Almost losing our religion

Fourie du Preez beats the tackle of Wales winger Alex Cuthbert to dive over in the corner and score a try --- Image by © Craig Mercer/ActionPlus/Corbis
Fourie du Preez beats the tackle of Wales winger Alex Cuthbert to dive over in the corner and score a try --- Image by © Craig Mercer/ActionPlus/Corbis
Carl de Villiers, Zululand Observer

THE title and tag line of the famous R.E.M. song ‘Losing your religion’ relates to something that has pushed you so far that you would lose your faith over it – being nudged to the brink as it were.

That is exactly where South African rugby supporters were taken in Saturday’s World Cup quarter-final against Wales at Twickenham.

And just as the R.E.M. hit actually has nothing to do with religion, so too were the cries of ‘praise the lord’ by the tens of millions of South Africans when scrum-half Fourie du Preez raced over for the match-winning try with five minutes to go.

Pre-empting coach Heyneke Meyer’s signature post-match phrase, it was more an expression of relief than a belief that the gods intervened to push the Springboks into the semi-final.

As a strongly religious man, Meyer knows full well it would be a breach of heavenly protocol for the gods to take sides and influence rugby outcomes.

It simply doesn’t work that way, so as the god of the Springboks’ brains trust it will be up to him, feet planted firmly on Earth, to work on the master plan to outsmart the ominous looking All Blacks.

Quite a few areas of concern presented themselves against the Red Dragons.

Why, for example, when the Boks comfortably controlled possession – at one stage the statistics showed a 80% domination – could they not break the defensive lines and score tries, instead relying on Handre Pollard‘s boot to keep them in the mix?

And yes, praise the gods once more that Wales displayed far more ill discipline to keep South Africa in the hunt.

But what if they didn’t? We may not have been sitting here smiling now.

Indecisiveness

It stood out like a sore thumb. For some reason or other the Springboks were clearly indecisive.

It is one things designing and practising fancy trick moves and channel running, but if you don’t succeed in breaking down the defensive lines and score tries, penalties aren’t always going to do the job – especially against the Kiwis.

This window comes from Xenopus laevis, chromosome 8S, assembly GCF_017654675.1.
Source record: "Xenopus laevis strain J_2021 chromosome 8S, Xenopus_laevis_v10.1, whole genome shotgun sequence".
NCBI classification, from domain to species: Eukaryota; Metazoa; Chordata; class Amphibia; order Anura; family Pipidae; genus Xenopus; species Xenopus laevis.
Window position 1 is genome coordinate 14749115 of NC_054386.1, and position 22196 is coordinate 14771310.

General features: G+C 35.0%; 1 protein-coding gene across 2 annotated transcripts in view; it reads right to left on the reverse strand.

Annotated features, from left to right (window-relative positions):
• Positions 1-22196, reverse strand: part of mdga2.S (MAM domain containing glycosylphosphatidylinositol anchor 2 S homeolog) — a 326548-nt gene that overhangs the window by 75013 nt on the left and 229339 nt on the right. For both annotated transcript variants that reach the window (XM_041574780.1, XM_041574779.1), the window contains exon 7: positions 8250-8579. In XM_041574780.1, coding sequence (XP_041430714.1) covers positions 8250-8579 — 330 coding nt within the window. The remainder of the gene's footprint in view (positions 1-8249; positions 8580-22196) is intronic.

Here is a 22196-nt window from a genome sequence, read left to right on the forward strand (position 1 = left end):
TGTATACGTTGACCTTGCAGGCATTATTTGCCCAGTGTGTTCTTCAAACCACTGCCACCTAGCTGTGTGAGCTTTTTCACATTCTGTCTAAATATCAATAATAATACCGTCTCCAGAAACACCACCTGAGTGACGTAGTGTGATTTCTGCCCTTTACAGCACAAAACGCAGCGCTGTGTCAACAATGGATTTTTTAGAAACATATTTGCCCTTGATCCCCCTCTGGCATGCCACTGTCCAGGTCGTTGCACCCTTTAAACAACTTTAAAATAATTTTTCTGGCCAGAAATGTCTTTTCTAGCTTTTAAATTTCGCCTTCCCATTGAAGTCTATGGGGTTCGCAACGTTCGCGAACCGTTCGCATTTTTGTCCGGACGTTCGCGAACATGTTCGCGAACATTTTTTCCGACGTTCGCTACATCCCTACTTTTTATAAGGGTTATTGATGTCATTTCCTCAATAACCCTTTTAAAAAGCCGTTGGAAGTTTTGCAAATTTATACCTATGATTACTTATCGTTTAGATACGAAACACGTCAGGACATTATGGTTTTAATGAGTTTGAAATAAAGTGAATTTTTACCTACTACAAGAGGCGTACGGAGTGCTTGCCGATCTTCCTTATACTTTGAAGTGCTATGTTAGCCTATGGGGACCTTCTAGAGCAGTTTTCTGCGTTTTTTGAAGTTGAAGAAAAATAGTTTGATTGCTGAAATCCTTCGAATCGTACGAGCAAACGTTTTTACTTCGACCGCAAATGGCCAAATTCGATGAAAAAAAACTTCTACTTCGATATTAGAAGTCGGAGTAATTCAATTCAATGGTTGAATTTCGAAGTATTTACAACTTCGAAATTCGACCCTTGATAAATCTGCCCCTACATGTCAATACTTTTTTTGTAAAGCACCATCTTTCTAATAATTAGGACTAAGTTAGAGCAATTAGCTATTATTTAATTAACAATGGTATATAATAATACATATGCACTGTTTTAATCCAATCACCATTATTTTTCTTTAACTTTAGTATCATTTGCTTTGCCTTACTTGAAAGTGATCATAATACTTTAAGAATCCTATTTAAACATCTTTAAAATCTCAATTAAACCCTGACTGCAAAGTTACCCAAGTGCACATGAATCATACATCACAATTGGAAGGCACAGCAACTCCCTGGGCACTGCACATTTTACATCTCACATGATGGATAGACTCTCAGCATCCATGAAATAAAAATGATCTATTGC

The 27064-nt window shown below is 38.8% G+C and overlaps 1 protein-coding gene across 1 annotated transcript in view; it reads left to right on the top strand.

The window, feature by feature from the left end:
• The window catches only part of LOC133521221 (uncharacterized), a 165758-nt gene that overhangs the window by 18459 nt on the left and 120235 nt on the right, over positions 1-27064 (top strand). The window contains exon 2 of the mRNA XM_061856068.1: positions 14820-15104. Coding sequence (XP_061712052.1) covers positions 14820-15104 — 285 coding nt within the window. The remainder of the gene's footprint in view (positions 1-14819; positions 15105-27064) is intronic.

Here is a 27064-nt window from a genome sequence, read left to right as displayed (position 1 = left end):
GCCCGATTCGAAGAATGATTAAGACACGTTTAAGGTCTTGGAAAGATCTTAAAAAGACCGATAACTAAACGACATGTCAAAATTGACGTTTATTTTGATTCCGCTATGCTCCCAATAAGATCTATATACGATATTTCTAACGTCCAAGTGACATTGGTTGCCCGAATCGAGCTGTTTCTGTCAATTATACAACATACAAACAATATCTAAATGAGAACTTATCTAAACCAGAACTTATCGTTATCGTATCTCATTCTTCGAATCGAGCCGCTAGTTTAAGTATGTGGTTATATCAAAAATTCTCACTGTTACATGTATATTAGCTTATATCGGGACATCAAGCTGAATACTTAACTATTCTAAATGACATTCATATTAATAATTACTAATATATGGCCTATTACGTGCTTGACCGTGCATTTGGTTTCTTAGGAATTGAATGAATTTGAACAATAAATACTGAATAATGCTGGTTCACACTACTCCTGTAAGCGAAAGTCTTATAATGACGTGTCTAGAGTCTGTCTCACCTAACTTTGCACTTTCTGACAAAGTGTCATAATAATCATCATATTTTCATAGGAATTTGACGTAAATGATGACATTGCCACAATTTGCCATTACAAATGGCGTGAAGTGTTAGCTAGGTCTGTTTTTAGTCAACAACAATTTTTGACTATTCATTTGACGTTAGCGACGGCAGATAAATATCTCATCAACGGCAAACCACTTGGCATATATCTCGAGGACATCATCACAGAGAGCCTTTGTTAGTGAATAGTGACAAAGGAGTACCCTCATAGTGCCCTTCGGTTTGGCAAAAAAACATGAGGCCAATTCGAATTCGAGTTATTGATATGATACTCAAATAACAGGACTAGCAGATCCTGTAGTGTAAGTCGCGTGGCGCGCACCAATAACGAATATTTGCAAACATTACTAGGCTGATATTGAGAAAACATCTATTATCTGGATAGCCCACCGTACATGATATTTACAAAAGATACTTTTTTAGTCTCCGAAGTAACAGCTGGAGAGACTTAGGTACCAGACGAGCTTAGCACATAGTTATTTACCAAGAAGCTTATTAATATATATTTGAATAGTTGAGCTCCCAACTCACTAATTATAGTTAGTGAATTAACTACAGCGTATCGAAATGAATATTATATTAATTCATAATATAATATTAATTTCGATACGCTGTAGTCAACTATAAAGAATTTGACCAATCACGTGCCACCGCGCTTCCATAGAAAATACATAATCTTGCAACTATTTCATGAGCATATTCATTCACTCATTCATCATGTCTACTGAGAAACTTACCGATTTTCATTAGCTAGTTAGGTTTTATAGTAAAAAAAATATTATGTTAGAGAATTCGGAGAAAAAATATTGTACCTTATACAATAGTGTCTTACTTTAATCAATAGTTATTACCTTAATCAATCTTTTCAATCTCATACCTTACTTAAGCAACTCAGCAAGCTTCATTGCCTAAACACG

It must be said though that according to Meyer the Duane Vermeulen-Du Preez try manoeuvre which saved our bacon was the result of one such well-crafted and rehearsed move, but the point is that we need consistency in purpose.

The other disturbing aspect was the number of turnovers conceded to the fiery Welshmen. Without disrespecting the Dragons who put their bodies on the line and outfought the Boks in close quarters, the Springboks were not sharp in support at the breakdown points.

Such a slow motion approach to diving into the coalface coupled with indecisiveness will mean only one thing against the All Blacks – the Boks will have their butts kicked off the park.

The South African camp’s psychology department also has some work to do, chiefly with former golden boy Willie le Roux at fullback.

Mr Showboat who consistently wowed the crowd with his X factor attributes is suddenly struggling to recite the ABC without a hiccup.

Against Wales especially the Boks’ back triangle looked vulnerable, something one Dan Carter would have noticed.
This needs to be fixed post haste.

Pat Lambie at fullback, which will also give you added goal-kicking backup when Pollard blows hot and cold?

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